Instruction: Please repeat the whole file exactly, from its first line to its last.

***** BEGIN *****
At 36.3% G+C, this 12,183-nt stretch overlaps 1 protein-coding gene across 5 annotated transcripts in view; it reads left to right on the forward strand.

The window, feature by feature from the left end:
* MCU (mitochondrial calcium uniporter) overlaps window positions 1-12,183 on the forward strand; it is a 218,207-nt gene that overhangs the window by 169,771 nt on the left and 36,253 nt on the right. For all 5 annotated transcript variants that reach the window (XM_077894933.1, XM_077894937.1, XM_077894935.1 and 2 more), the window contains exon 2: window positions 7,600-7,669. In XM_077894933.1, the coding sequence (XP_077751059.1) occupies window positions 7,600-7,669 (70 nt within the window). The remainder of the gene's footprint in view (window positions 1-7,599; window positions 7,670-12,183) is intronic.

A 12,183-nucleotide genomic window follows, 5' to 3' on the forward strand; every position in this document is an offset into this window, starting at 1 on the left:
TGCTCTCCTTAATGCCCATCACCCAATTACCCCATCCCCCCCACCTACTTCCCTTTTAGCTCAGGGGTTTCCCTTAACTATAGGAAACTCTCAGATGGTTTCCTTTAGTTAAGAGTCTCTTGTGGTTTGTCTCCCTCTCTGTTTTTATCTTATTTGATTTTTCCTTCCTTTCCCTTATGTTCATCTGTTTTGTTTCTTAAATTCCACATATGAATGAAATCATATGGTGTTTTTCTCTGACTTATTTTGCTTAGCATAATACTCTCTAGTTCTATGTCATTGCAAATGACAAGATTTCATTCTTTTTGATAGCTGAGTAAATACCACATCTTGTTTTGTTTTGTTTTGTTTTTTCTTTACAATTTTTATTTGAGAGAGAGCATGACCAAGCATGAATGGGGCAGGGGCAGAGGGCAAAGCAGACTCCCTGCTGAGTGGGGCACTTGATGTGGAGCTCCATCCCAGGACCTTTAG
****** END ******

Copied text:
At 36.3% G+C, this 12,183-nt stretch overlaps 1 protein-coding gene across 5 annotated transcripts in view; it reads left to right on the forward strand.

The window, feature by feature from the left end:
* MCU (mitochondrial calcium uniporter) overlaps window positions 1-12,183 on the forward strand; it is a 218,207-nt gene that overhangs the window by 169,771 nt on the left and 36,253 nt on the right. For all 5 annotated transcript variants that reach the window (XM_077894933.1, XM_077894937.1, XM_077894935.1 and 2 more), the window contains exon 2: window positions 7,600-7,669. In XM_077894933.1, the coding sequence (XP_077751059.1) occupies window positions 7,600-7,669 (70 nt within the window). The remainder of the gene's footprint in view (window positions 1-7,599; window positions 7,670-12,183) is intronic.

A 12,183-nucleotide genomic window follows, 5' to 3' on the forward strand; every position in this document is an offset into this window, starting at 1 on the left:
TGCTCTCCTTAATGCCCATCACCCAATTACCCCATCCCCCCCACCTACTTCCCTTTTAGCTCAGGGGTTTCCCTTAACTATAGGAAACTCTCAGATGGTTTCCTTTAGTTAAGAGTCTCTTGTGGTTTGTCTCCCTCTCTGTTTTTATCTTATTTGATTTTTCCTTCCTTTCCCTTATGTTCATCTGTTTTGTTTCTTAAATTCCACATATGAATGAAATCATATGGTGTTTTTCTCTGACTTATTTTGCTTAGCATAATACTCTCTAGTTCTATGTCATTGCAAATGACAAGATTTCATTCTTTTTGATAGCTGAGTAAATACCACATCTTGTTTTGTTTTGTTTTGTTTTTTCTTTACAATTTTTATTTGAGAGAGAGCATGACCAAGCATGAATGGGGCAGGGGCAGAGGGCAAAGCAGACTCCCTGCTGAGTGGGGCACTTGATGTGGAGCTCCATCCCAGGACCTTTAG